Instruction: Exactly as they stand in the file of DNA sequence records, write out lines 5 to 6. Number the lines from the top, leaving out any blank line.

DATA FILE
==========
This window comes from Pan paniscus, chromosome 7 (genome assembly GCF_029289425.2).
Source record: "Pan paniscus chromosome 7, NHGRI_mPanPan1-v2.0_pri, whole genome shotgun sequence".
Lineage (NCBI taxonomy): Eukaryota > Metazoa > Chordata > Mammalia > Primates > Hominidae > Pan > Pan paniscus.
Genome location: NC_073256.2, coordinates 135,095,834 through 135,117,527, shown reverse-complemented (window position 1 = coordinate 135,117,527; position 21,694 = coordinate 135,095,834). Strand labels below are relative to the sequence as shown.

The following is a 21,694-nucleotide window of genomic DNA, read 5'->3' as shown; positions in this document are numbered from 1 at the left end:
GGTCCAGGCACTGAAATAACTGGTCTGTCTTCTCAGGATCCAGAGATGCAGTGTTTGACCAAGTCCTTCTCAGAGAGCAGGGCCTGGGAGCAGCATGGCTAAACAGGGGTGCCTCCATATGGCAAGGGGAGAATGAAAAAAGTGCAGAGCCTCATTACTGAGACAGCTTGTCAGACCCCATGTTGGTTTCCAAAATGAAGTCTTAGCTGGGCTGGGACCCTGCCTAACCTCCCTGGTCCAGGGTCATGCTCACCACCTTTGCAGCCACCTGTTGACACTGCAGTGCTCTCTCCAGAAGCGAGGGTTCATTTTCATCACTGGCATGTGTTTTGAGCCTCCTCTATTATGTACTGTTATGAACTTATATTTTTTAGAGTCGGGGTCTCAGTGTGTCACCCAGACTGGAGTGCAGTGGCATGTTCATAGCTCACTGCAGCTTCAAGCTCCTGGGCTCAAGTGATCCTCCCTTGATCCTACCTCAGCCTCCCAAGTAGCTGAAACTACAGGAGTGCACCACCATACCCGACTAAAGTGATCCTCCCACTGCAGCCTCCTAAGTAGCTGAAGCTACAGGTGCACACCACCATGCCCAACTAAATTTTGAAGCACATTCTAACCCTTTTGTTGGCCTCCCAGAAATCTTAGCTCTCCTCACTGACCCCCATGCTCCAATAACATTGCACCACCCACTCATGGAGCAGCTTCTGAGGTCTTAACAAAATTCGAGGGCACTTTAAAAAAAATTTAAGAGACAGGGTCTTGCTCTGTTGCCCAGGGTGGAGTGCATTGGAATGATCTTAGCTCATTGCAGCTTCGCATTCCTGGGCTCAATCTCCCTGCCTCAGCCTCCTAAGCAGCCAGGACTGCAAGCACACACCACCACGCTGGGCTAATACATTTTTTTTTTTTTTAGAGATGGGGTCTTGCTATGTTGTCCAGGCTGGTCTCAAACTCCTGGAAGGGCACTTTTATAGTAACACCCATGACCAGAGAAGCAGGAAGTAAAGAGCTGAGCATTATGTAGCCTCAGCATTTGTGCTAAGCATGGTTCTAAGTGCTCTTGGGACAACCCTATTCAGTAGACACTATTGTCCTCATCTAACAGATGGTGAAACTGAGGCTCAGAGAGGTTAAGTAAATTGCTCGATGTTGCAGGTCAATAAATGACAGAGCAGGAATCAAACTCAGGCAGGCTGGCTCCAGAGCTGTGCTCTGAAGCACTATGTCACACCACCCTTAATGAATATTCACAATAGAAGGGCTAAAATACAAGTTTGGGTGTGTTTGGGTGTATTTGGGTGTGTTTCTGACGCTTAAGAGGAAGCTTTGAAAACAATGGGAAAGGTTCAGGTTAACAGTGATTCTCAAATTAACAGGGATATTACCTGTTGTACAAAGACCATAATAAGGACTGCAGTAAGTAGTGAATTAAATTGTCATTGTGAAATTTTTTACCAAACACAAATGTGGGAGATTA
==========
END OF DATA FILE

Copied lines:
The following is a 21,694-nucleotide window of genomic DNA, read 5'->3' as shown; positions in this document are numbered from 1 at the left end:
GGTCCAGGCACTGAAATAACTGGTCTGTCTTCTCAGGATCCAGAGATGCAGTGTTTGACCAAGTCCTTCTCAGAGAGCAGGGCCTGGGAGCAGCATGGCTAAACAGGGGTGCCTCCATATGGCAAGGGGAGAATGAAAAAAGTGCAGAGCCTCATTACTGAGACAGCTTGTCAGACCCCATGTTGGTTTCCAAAATGAAGTCTTAGCTGGGCTGGGACCCTGCCTAACCTCCCTGGTCCAGGGTCATGCTCACCACCTTTGCAGCCACCTGTTGACACTGCAGTGCTCTCTCCAGAAGCGAGGGTTCATTTTCATCACTGGCATGTGTTTTGAGCCTCCTCTATTATGTACTGTTATGAACTTATATTTTTTAGAGTCGGGGTCTCAGTGTGTCACCCAGACTGGAGTGCAGTGGCATGTTCATAGCTCACTGCAGCTTCAAGCTCCTGGGCTCAAGTGATCCTCCCTTGATCCTACCTCAGCCTCCCAAGTAGCTGAAACTACAGGAGTGCACCACCATACCCGACTAAAGTGATCCTCCCACTGCAGCCTCCTAAGTAGCTGAAGCTACAGGTGCACACCACCATGCCCAACTAAATTTTGAAGCACATTCTAACCCTTTTGTTGGCCTCCCAGAAATCTTAGCTCTCCTCACTGACCCCCATGCTCCAATAACATTGCACCACCCACTCATGGAGCAGCTTCTGAGGTCTTAACAAAATTCGAGGGCACTTTAAAAAAAATTTAAGAGACAGGGTCTTGCTCTGTTGCCCAGGGTGGAGTGCATTGGAATGATCTTAGCTCATTGCAGCTTCGCATTCCTGGGCTCAATCTCCCTGCCTCAGCCTCCTAAGCAGCCAGGACTGCAAGCACACACCACCACGCTGGGCTAATACATTTTTTTTTTTTTTAGAGATGGGGTCTTGCTATGTTGTCCAGGCTGGTCTCAAACTCCTGGAAGGGCACTTTTATAGTAACACCCATGACCAGAGAAGCAGGAAGTAAAGAGCTGAGCATTATGTAGCCTCAGCATTTGTGCTAAGCATGGTTCTAAGTGCTCTTGGGACAACCCTATTCAGTAGACACTATTGTCCTCATCTAACAGATGGTGAAACTGAGGCTCAGAGAGGTTAAGTAAATTGCTCGATGTTGCAGGTCAATAAATGACAGAGCAGGAATCAAACTCAGGCAGGCTGGCTCCAGAGCTGTGCTCTGAAGCACTATGTCACACCACCCTTAATGAATATTCACAATAGAAGGGCTAAAATACAAGTTTGGGTGTGTTTGGGTGTATTTGGGTGTGTTTCTGACGCTTAAGAGGAAGCTTTGAAAACAATGGGAAAGGTTCAGGTTAACAGTGATTCTCAAATTAACAGGGATATTACCTGTTGTACAAAGACCATAATAAGGACTGCAGTAAGTAGTGAATTAAATTGTCATTGTGAAATTTTTTACCAAACACAAATGTGGGAGATTA